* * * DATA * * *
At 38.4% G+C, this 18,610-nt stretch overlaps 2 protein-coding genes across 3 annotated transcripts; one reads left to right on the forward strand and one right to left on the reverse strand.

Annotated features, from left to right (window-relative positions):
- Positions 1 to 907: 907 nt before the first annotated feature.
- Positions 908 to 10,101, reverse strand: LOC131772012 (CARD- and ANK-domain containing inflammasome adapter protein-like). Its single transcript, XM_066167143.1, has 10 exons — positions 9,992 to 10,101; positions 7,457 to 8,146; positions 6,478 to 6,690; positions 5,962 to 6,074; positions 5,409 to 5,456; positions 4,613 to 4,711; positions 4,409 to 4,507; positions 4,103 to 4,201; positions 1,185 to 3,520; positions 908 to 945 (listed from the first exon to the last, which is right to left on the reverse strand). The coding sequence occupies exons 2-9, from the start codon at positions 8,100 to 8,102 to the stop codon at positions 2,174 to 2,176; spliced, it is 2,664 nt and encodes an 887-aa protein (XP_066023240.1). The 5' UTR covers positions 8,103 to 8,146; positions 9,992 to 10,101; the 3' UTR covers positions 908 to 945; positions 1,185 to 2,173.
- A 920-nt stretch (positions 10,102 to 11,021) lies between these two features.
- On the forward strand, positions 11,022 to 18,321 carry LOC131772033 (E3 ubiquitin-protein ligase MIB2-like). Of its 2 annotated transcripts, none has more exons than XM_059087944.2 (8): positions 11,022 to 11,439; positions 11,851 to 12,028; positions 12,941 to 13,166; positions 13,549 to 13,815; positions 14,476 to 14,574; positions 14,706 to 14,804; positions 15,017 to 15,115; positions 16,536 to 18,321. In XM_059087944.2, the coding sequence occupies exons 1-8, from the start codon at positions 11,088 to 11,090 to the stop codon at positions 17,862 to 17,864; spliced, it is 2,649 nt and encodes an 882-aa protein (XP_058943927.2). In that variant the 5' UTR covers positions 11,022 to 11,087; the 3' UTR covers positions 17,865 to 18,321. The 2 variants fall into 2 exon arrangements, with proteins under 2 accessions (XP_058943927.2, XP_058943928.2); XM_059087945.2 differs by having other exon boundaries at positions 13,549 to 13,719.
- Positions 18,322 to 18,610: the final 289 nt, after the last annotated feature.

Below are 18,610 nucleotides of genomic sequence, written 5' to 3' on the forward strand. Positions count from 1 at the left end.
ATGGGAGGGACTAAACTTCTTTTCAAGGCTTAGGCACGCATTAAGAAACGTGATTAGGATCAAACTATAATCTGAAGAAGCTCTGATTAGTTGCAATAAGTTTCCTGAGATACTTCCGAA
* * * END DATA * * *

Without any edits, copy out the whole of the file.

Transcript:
At 38.4% G+C, this 18,610-nt stretch overlaps 2 protein-coding genes across 3 annotated transcripts; one reads left to right on the forward strand and one right to left on the reverse strand.

Annotated features, from left to right (window-relative positions):
- Positions 1 to 907: 907 nt before the first annotated feature.
- Positions 908 to 10,101, reverse strand: LOC131772012 (CARD- and ANK-domain containing inflammasome adapter protein-like). Its single transcript, XM_066167143.1, has 10 exons — positions 9,992 to 10,101; positions 7,457 to 8,146; positions 6,478 to 6,690; positions 5,962 to 6,074; positions 5,409 to 5,456; positions 4,613 to 4,711; positions 4,409 to 4,507; positions 4,103 to 4,201; positions 1,185 to 3,520; positions 908 to 945 (listed from the first exon to the last, which is right to left on the reverse strand). The coding sequence occupies exons 2-9, from the start codon at positions 8,100 to 8,102 to the stop codon at positions 2,174 to 2,176; spliced, it is 2,664 nt and encodes an 887-aa protein (XP_066023240.1). The 5' UTR covers positions 8,103 to 8,146; positions 9,992 to 10,101; the 3' UTR covers positions 908 to 945; positions 1,185 to 2,173.
- A 920-nt stretch (positions 10,102 to 11,021) lies between these two features.
- On the forward strand, positions 11,022 to 18,321 carry LOC131772033 (E3 ubiquitin-protein ligase MIB2-like). Of its 2 annotated transcripts, none has more exons than XM_059087944.2 (8): positions 11,022 to 11,439; positions 11,851 to 12,028; positions 12,941 to 13,166; positions 13,549 to 13,815; positions 14,476 to 14,574; positions 14,706 to 14,804; positions 15,017 to 15,115; positions 16,536 to 18,321. In XM_059087944.2, the coding sequence occupies exons 1-8, from the start codon at positions 11,088 to 11,090 to the stop codon at positions 17,862 to 17,864; spliced, it is 2,649 nt and encodes an 882-aa protein (XP_058943927.2). In that variant the 5' UTR covers positions 11,022 to 11,087; the 3' UTR covers positions 17,865 to 18,321. The 2 variants fall into 2 exon arrangements, with proteins under 2 accessions (XP_058943927.2, XP_058943928.2); XM_059087945.2 differs by having other exon boundaries at positions 13,549 to 13,719.
- Positions 18,322 to 18,610: the final 289 nt, after the last annotated feature.

Below are 18,610 nucleotides of genomic sequence, written 5' to 3' on the forward strand. Positions count from 1 at the left end.
ATGGGAGGGACTAAACTTCTTTTCAAGGCTTAGGCACGCATTAAGAAACGTGATTAGGATCAAACTATAATCTGAAGAAGCTCTGATTAGTTGCAATAAGTTTCCTGAGATACTTCCGAA